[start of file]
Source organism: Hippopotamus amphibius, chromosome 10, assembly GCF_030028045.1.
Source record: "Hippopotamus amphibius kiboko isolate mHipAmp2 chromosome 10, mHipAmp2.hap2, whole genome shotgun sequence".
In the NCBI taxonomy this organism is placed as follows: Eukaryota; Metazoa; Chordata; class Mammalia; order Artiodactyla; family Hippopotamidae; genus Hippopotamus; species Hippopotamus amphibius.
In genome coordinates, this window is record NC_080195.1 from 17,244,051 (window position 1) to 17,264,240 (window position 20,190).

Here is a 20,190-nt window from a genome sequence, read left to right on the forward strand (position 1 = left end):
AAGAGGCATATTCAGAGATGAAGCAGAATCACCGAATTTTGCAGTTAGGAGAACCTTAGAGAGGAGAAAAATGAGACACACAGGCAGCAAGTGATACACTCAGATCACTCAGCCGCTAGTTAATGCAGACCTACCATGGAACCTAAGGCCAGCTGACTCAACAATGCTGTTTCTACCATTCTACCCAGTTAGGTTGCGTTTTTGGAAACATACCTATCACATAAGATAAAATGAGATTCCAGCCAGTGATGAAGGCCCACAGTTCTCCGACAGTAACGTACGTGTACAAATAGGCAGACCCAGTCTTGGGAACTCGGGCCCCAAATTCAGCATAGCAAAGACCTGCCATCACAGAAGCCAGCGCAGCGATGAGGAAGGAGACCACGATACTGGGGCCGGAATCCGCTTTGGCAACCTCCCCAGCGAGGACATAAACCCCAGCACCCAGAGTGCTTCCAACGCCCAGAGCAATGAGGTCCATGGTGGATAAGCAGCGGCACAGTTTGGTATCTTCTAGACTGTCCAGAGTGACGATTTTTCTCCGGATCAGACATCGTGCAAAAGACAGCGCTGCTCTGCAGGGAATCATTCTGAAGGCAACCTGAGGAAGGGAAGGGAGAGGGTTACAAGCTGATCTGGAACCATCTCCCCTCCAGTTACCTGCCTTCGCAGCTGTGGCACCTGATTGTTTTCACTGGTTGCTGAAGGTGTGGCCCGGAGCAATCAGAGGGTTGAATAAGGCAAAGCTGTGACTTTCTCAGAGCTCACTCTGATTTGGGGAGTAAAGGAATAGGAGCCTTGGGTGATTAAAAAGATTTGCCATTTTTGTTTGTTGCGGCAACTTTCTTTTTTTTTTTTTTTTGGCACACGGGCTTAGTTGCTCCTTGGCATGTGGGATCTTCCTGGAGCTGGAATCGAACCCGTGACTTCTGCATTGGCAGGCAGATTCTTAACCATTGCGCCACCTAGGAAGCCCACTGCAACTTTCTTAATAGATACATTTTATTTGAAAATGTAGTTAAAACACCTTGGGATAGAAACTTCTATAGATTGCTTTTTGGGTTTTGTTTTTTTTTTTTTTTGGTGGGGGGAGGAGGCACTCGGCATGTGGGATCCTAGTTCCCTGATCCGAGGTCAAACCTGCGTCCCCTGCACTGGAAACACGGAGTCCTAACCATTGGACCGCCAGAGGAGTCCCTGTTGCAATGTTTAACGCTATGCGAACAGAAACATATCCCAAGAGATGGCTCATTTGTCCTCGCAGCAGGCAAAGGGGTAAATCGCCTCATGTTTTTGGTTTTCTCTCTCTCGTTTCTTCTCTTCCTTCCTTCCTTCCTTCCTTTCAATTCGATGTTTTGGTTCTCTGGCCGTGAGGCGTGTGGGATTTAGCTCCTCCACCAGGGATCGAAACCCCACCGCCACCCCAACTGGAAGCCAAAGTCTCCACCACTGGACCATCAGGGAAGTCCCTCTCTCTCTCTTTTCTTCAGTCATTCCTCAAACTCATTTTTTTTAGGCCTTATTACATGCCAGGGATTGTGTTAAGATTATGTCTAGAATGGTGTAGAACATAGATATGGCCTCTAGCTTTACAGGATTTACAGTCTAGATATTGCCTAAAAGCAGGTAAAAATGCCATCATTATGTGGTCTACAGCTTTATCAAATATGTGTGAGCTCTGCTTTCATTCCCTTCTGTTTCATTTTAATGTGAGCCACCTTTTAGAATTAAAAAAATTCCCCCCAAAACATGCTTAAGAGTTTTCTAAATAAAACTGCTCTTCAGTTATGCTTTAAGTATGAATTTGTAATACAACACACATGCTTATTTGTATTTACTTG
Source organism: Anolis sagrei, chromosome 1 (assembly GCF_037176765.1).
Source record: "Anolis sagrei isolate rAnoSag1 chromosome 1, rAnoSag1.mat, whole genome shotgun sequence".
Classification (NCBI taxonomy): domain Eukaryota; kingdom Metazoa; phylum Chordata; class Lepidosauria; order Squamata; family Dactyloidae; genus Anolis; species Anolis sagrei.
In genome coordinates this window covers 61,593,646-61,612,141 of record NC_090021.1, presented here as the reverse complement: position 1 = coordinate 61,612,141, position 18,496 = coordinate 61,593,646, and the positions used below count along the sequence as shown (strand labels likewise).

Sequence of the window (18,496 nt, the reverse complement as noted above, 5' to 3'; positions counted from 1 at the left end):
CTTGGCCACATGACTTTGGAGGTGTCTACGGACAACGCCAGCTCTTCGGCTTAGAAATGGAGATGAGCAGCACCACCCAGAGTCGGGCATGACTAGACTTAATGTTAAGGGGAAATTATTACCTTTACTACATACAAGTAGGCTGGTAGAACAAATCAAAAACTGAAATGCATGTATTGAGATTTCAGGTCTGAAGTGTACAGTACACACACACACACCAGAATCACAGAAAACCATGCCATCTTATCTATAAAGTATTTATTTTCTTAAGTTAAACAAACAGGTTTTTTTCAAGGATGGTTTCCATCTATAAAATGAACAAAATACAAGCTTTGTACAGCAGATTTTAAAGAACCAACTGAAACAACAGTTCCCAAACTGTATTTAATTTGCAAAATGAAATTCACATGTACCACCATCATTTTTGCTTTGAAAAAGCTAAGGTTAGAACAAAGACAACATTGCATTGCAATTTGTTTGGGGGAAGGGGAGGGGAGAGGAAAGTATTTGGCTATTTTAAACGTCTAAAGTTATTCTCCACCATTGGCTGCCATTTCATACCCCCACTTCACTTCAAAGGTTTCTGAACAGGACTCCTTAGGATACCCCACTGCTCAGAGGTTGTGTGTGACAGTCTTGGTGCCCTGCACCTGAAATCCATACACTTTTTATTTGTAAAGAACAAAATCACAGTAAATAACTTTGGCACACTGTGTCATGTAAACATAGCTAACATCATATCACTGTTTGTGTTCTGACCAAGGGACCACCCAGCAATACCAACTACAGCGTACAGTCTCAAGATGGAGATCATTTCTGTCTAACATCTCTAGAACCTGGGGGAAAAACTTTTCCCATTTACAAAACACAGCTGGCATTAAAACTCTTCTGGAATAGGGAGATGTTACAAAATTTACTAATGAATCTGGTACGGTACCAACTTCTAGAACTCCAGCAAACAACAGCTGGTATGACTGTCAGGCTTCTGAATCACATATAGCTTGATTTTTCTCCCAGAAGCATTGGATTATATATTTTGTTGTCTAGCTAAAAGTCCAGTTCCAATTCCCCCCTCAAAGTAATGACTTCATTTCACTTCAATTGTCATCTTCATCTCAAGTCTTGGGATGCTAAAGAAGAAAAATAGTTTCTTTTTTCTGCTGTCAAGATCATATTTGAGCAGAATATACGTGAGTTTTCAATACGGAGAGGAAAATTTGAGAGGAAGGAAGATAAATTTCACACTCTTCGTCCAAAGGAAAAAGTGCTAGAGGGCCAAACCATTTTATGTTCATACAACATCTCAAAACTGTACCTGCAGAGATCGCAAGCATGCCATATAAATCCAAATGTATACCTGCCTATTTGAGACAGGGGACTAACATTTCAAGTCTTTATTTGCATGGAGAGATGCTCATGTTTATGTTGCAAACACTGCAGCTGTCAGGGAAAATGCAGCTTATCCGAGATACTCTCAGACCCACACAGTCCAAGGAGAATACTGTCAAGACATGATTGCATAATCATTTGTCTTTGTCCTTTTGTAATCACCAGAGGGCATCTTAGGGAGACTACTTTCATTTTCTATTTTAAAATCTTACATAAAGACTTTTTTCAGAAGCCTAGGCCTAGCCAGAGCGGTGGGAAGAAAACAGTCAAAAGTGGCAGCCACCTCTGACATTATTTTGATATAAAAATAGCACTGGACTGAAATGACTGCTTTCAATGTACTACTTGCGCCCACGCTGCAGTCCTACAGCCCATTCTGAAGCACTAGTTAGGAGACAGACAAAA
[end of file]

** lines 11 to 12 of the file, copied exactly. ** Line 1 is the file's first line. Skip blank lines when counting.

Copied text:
Sequence of the window (18,496 nt, the reverse complement as noted above, 5' to 3'; positions counted from 1 at the left end):
CTTGGCCACATGACTTTGGAGGTGTCTACGGACAACGCCAGCTCTTCGGCTTAGAAATGGAGATGAGCAGCACCACCCAGAGTCGGGCATGACTAGACTTAATGTTAAGGGGAAATTATTACCTTTACTACATACAAGTAGGCTGGTAGAACAAATCAAAAACTGAAATGCATGTATTGAGATTTCAGGTCTGAAGTGTACAGTACACACACACACACCAGAATCACAGAAAACCATGCCATCTTATCTATAAAGTATTTATTTTCTTAAGTTAAACAAACAGGTTTTTTTCAAGGATGGTTTCCATCTATAAAATGAACAAAATACAAGCTTTGTACAGCAGATTTTAAAGAACCAACTGAAACAACAGTTCCCAAACTGTATTTAATTTGCAAAATGAAATTCACATGTACCACCATCATTTTTGCTTTGAAAAAGCTAAGGTTAGAACAAAGACAACATTGCATTGCAATTTGTTTGGGGGAAGGGGAGGGGAGAGGAAAGTATTTGGCTATTTTAAACGTCTAAAGTTATTCTCCACCATTGGCTGCCATTTCATACCCCCACTTCACTTCAAAGGTTTCTGAACAGGACTCCTTAGGATACCCCACTGCTCAGAGGTTGTGTGTGACAGTCTTGGTGCCCTGCACCTGAAATCCATACACTTTTTATTTGTAAAGAACAAAATCACAGTAAATAACTTTGGCACACTGTGTCATGTAAACATAGCTAACATCATATCACTGTTTGTGTTCTGACCAAGGGACCACCCAGCAATACCAACTACAGCGTACAGTCTCAAGATGGAGATCATTTCTGTCTAACATCTCTAGAACCTGGGGGAAAAACTTTTCCCATTTACAAAACACAGCTGGCATTAAAACTCTTCTGGAATAGGGAGATGTTACAAAATTTACTAATGAATCTGGTACGGTACCAACTTCTAGAACTCCAGCAAACAACAGCTGGTATGACTGTCAGGCTTCTGAATCACATATAGCTTGATTTTTCTCCCAGAAGCATTGGATTATATATTTTGTTGTCTAGCTAAAAGTCCAGTTCCAATTCCCCCCTCAAAGTAATGACTTCATTTCACTTCAATTGTCATCTTCATCTCAAGTCTTGGGATGCTAAAGAAGAAAAATAGTTTCTTTTTTCTGCTGTCAAGATCATATTTGAGCAGAATATACGTGAGTTTTCAATACGGAGAGGAAAATTTGAGAGGAAGGAAGATAAATTTCACACTCTTCGTCCAAAGGAAAAAGTGCTAGAGGGCCAAACCATTTTATGTTCATACAACATCTCAAAACTGTACCTGCAGAGATCGCAAGCATGCCATATAAATCCAAATGTATACCTGCCTATTTGAGACAGGGGACTAACATTTCAAGTCTTTATTTGCATGGAGAGATGCTCATGTTTATGTTGCAAACACTGCAGCTGTCAGGGAAAATGCAGCTTATCCGAGATACTCTCAGACCCACACAGTCCAAGGAGAATACTGTCAAGACATGATTGCATAATCATTTGTCTTTGTCCTTTTGTAATCACCAGAGGGCATCTTAGGGAGACTACTTTCATTTTCTATTTTAAAATCTTACATAAAGACTTTTTTCAGAAGCCTAGGCCTAGCCAGAGCGGTGGGAAGAAAACAGTCAAAAGTGGCAGCCACCTCTGACATTATTTTGATATAAAAATAGCACTGGACTGAAATGACTGCTTTCAATGTACTACTTGCGCCCACGCTGCAGTCCTACAGCCCATTCTGAAGCACTAGTTAGGAGACAGACAAAA